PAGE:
Two prototype Starlink satellites before launch
But SpaceX’s proposed Starlink satellites (and others like it) are something of a special case. They utilize high efficiency Hall-effect propulsion which is ideal for occasional orbit adjustments and station-keeping, but lacks the thrust necessary to put the craft on a targeted reentry trajectory.
In other words, the satellites are capable of lowering their orbit enough to ensure they will burn up, but can’t pinpoint where it will happen with sufficient accuracy to make any guarantees. That might be an acceptable risk when dealing with just a single satellite, but long-term Starlink plans call for as many as twelve thousand of them. With that many craft in play, the chances that one of them could break up over a populated area is simply too high.
In their official response to the FCC, SpaceX explained that while they were unable to guarantee that Starlink satellites would only reenter the atmosphere over the ocean, they had come up with a solution which would make it unnecessary. After “extensive research and investment”, SpaceX says they’ve refined the design of their Starlink satellites to ensure they’ll completely burn up in the atmosphere.
Design for Demise
The idea of designing satellites in such a way that they will burn up entirely during a normal reentry has been floating around for decades, but so far has struggled to catch on. Referred to as “Design for Demise” or D4D in the industry, its biggest proponent has arguably been the European Space Agency which has made it a central theme in their overall “Clean Space” initiative. As you might imagine it’s a complex subject, but at the risk of oversimplifying things, there are essentially two main approaches: designs which break up into smaller pieces upon entering the atmosphere, and the use of materials which cannot survive the intense heat of reentry. These two ideas are not mutually exclusive, and indeed would likely be used together for best results.
For example, rather than holding a satellite together with nuts and bolts, it could be glued together with epoxies which are formulated to break down at high temperatures. Once the spacecraft hits the atmosphere and starts warming up, the epoxy gives way and the structure simply falls apart. Not only does this technique reduce the number of large objects that could conceivably come through the atmosphere intact, but it also opens up the interior of the spacecraft to the flow of hot atmospheric gasses which will promote more complete burning.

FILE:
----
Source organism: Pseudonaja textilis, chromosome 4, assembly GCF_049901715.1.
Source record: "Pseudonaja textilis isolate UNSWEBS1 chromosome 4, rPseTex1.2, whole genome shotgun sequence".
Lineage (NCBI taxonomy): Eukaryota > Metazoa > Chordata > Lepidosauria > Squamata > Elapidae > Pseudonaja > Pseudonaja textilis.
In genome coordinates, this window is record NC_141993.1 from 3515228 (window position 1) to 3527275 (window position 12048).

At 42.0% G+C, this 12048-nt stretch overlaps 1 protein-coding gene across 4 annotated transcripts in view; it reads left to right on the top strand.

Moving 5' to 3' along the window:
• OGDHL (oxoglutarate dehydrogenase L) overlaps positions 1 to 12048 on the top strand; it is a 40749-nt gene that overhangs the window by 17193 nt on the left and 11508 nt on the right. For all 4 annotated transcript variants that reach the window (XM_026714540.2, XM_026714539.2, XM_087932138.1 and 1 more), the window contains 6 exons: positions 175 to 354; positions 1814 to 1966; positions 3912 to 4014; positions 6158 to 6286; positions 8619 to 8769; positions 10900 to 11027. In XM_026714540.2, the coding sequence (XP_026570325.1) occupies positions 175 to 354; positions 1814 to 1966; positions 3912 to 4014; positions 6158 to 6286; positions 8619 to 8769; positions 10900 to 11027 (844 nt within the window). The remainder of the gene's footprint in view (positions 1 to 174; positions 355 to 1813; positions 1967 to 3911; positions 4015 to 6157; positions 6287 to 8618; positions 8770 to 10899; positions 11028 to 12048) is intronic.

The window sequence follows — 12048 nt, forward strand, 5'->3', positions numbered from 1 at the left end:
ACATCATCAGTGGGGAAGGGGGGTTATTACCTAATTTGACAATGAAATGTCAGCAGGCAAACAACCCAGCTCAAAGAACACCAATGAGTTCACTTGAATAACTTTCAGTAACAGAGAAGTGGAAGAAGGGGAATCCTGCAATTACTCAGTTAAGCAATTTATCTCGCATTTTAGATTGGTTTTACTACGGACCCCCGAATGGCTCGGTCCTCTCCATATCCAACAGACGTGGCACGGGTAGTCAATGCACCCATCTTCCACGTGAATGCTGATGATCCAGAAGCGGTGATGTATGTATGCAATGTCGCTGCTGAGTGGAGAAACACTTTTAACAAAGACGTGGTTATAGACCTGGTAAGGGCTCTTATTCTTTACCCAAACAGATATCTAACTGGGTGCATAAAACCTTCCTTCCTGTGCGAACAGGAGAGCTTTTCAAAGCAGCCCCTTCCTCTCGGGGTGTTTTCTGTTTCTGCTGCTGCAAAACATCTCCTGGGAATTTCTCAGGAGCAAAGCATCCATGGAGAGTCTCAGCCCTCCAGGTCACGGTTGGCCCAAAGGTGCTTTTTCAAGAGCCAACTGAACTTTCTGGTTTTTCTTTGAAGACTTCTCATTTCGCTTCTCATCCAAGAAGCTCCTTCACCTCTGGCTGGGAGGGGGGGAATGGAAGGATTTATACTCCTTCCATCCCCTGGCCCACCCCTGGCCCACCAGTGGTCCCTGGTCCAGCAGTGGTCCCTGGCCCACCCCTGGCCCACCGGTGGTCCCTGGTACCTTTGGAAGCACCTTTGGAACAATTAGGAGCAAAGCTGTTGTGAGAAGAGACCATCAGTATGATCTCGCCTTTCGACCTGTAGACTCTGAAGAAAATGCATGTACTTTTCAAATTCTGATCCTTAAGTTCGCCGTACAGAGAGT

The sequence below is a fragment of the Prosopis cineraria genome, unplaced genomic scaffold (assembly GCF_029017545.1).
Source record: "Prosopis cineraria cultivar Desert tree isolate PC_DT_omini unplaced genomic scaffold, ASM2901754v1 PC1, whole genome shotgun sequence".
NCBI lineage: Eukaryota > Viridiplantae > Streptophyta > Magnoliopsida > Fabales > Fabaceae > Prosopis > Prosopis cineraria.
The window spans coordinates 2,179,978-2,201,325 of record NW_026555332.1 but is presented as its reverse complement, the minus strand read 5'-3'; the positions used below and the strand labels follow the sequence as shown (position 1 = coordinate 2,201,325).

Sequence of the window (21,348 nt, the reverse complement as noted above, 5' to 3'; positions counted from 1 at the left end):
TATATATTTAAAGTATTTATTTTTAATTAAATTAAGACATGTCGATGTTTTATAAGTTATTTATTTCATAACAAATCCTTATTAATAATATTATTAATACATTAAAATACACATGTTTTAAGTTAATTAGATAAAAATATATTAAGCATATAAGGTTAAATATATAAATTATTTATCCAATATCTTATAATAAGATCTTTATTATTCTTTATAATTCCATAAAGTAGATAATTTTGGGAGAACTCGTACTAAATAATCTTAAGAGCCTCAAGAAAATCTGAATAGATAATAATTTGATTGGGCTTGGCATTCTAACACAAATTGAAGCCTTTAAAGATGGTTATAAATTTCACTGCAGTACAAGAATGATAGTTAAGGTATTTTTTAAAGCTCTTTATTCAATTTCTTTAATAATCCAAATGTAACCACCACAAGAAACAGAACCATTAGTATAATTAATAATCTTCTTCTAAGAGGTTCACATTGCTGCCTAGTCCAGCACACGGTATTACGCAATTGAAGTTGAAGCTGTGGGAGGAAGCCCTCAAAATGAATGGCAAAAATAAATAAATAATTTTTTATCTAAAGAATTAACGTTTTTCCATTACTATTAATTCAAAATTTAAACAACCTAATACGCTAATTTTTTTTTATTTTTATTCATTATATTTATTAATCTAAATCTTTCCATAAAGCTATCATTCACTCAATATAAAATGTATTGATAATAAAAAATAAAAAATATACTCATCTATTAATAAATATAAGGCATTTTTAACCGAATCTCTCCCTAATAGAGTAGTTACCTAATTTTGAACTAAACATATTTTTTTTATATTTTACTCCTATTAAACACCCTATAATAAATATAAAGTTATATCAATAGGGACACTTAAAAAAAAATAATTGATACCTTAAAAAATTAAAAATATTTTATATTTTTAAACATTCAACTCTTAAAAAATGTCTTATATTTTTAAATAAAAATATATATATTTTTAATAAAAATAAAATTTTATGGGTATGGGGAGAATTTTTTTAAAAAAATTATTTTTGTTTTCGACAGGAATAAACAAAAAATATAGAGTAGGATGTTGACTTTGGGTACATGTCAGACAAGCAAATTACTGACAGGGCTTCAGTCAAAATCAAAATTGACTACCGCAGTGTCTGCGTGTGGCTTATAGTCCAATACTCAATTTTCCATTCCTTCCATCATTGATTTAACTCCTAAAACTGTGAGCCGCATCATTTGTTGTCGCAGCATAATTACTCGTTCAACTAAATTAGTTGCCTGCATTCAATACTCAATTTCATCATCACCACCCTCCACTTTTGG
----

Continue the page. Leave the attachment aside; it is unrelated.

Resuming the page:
A typical reaction wheel module.
Even still, there are some components of the average satellite which are robust enough that they could conceivably survive. Likely candidates are titanium propellant tanks, silicon carbide mirrors (used in optical telescopes or laser communications systems), the iron cores of the Hall-effect thrusters, and the heavy stainless steel reaction wheels used to provide attitude control for the spacecraft. These components pose a considerably trickier problem, as the materials used in their construction were obviously selected for a reason. As an example, replacing a stainless steel reaction wheel with an aluminum one of the same diameter simply wouldn’t work due to the differences in density. The whole system would need to be redesigned to take into account the material change.
According to their official response to the FCC, SpaceX says they’ve replaced these problem components with versions which they can guarantee won’t survive reentry. If true, it would be a huge milestone for D4D design, and likely the yardstick by which future large-scale satellite constellations will be measured. But not everyone is convinced that SpaceX has solved this complex problem as neatly as they say. In a statement to IEEE Spectrum, professor of mechanical and aerospace engineering at the University at Buffalo John Crassidis said he believes the claims are a bit too bold: “Anything can come through the atmosphere if you hit at just the right angle. If they’re guaranteeing it’s not going to cause an issue, then I’m going to have call BS on it.”